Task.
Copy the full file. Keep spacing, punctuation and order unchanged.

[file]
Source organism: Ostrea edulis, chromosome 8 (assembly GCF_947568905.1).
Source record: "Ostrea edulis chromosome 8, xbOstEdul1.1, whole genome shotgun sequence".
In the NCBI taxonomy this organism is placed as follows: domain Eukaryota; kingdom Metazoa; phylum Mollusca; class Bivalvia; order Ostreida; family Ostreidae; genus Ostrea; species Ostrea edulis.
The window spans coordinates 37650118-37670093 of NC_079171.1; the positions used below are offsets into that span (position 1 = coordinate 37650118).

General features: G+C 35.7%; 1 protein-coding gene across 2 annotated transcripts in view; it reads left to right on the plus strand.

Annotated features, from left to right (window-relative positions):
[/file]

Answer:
Source organism: Ostrea edulis, chromosome 8 (assembly GCF_947568905.1).
Source record: "Ostrea edulis chromosome 8, xbOstEdul1.1, whole genome shotgun sequence".
In the NCBI taxonomy this organism is placed as follows: domain Eukaryota; kingdom Metazoa; phylum Mollusca; class Bivalvia; order Ostreida; family Ostreidae; genus Ostrea; species Ostrea edulis.
The window spans coordinates 37650118-37670093 of NC_079171.1; the positions used below are offsets into that span (position 1 = coordinate 37650118).

General features: G+C 35.7%; 1 protein-coding gene across 2 annotated transcripts in view; it reads left to right on the plus strand.

Annotated features, from left to right (window-relative positions):